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Rainbow Peephole™
COLOR by Redirecting (Diffraction)
Optics Suitcase

Have the teacher pass out the Rainbow Peephole™ Theme Packets, but ask the students not to open them yet. When everyone has their own packet, proceed as follows:

  • Remove the flashlight and the peephole from your packet, hold them up, and identify them. Ask the students to remove theirs and figure out what to do by referring to the image of the young lady on the back of the packet.

  • During the “oohs” and “ahs”, ask the group, “Where does the color come from?” [Many children will answer that the colors comes from the peephole. Tell them that the colors come from the white light in the flashlight.]

  • You can ask any or all of the following questions:

    • Do you see a regular pattern? Describe it.
    • Identify all of the colors. Are they the same in each spot?
    • Does the pattern change if the flashlight is close or far from the peephole? How?
    • Do you see colors from other people's flashlights, even those far away from you?
    • Do you see colors from the room lights?

  • Hold up the packet and show the picture on the front. Describe this as a highly magnified photograph of the surface of one side of the clear plastic in the peephole. It is taken with an instrument called an atomic force microscope. [Optical engineers develop instruments like this.]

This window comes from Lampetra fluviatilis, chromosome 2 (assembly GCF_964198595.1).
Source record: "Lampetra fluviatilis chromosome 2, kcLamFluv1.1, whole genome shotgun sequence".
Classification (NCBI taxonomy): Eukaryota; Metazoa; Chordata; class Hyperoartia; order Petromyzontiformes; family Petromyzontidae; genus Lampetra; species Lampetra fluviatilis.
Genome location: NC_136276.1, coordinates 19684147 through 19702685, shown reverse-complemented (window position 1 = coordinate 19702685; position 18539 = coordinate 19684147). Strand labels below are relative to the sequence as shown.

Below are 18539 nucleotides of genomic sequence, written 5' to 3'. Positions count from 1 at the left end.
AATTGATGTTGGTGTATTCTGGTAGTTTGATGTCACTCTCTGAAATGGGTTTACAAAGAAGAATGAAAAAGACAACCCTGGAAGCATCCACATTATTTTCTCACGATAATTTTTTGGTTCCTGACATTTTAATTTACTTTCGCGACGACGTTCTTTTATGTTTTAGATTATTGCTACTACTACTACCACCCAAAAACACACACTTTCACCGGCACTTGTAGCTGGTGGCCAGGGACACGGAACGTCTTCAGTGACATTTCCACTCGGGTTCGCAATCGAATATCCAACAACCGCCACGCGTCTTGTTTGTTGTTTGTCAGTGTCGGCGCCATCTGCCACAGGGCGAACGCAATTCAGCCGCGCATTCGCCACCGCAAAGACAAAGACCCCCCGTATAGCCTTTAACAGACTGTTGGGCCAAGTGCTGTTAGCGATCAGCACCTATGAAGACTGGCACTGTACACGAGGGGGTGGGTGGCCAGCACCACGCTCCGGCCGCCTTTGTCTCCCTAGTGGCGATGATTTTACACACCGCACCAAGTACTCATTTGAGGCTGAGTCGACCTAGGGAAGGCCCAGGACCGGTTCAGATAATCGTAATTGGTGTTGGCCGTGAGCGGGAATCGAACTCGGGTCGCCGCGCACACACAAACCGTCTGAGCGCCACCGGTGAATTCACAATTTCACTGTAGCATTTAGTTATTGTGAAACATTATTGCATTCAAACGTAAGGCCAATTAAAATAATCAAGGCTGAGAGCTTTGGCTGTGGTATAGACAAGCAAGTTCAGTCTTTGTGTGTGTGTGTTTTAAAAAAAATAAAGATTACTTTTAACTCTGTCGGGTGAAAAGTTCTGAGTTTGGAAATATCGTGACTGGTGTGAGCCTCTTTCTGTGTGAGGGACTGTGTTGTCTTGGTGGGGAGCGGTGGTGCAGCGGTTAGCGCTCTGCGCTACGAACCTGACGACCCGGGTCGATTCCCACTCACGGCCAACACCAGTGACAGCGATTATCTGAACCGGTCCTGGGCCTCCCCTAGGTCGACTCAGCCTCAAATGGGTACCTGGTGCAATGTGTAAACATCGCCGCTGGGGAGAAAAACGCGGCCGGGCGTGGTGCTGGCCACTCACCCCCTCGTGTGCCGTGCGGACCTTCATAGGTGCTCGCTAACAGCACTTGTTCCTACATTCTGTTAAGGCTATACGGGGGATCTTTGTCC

• Note that the scale is in microns, that a human hair is 30 to 80 microns wide, and that the plastic has a regular array of small bumps across it that are only two microns high - too small to be seen or felt.
  • The bumps are packed so closely together that about fifty of them could fit inside a human hair. These bumps are responsible for redirecting the light coming into the peephole, depending on its color. Point out the similarity between the regular array of bumps and the pattern seen through the peephole.
  • Ask for a show of hands by everyone who wants a cell phone. With the transparency (Figure 5) explain how tele-communications uses fibers and lasers to divide light from one beam into many, each with a different color. This is the key to unlimited numbers of conversations all over the world at the same time. [Optical engineers do this stuff.]
  • Ask everyone to seal the flashlights and peepholes back into the packets. Tell them the packets are theirs to keep. Suggest that they can reveal to family members the secret of seeing colors in white light through diffraction.

Copyright by Stephen D. Jacobs, Rebecca L. Coppens and Christine Andrews-Angelo
December 24, 2001

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This site was last updated June 3, 2005.
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